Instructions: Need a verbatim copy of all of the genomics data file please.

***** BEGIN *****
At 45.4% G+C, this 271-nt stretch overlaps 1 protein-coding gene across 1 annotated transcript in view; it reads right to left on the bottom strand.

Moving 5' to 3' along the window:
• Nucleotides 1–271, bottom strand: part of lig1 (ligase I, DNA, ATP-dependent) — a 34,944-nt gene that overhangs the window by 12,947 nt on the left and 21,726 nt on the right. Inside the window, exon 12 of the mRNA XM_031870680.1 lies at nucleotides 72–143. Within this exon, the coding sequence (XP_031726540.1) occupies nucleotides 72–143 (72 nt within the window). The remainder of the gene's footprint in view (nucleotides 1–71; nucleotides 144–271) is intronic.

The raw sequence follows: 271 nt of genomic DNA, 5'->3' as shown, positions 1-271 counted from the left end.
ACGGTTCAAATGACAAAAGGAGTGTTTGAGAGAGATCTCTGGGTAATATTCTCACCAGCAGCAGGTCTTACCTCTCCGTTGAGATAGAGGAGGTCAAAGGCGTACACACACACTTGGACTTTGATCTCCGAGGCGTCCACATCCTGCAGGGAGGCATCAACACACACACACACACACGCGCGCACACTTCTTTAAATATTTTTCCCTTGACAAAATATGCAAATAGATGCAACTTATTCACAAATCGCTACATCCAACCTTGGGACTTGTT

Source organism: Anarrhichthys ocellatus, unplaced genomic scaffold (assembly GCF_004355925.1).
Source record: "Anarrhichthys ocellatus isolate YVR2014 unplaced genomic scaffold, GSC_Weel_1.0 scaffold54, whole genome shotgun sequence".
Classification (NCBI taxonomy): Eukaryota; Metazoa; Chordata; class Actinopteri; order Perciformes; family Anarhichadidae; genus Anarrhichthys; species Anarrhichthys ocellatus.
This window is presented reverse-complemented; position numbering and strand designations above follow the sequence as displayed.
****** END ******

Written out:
At 45.4% G+C, this 271-nt stretch overlaps 1 protein-coding gene across 1 annotated transcript in view; it reads right to left on the bottom strand.

Moving 5' to 3' along the window:
• Nucleotides 1–271, bottom strand: part of lig1 (ligase I, DNA, ATP-dependent) — a 34,944-nt gene that overhangs the window by 12,947 nt on the left and 21,726 nt on the right. Inside the window, exon 12 of the mRNA XM_031870680.1 lies at nucleotides 72–143. Within this exon, the coding sequence (XP_031726540.1) occupies nucleotides 72–143 (72 nt within the window). The remainder of the gene's footprint in view (nucleotides 1–71; nucleotides 144–271) is intronic.

The raw sequence follows: 271 nt of genomic DNA, 5'->3' as shown, positions 1-271 counted from the left end.
ACGGTTCAAATGACAAAAGGAGTGTTTGAGAGAGATCTCTGGGTAATATTCTCACCAGCAGCAGGTCTTACCTCTCCGTTGAGATAGAGGAGGTCAAAGGCGTACACACACACTTGGACTTTGATCTCCGAGGCGTCCACATCCTGCAGGGAGGCATCAACACACACACACACACACGCGCGCACACTTCTTTAAATATTTTTCCCTTGACAAAATATGCAAATAGATGCAACTTATTCACAAATCGCTACATCCAACCTTGGGACTTGTT

Source organism: Anarrhichthys ocellatus, unplaced genomic scaffold (assembly GCF_004355925.1).
Source record: "Anarrhichthys ocellatus isolate YVR2014 unplaced genomic scaffold, GSC_Weel_1.0 scaffold54, whole genome shotgun sequence".
Classification (NCBI taxonomy): Eukaryota; Metazoa; Chordata; class Actinopteri; order Perciformes; family Anarhichadidae; genus Anarrhichthys; species Anarrhichthys ocellatus.
This window is presented reverse-complemented; position numbering and strand designations above follow the sequence as displayed.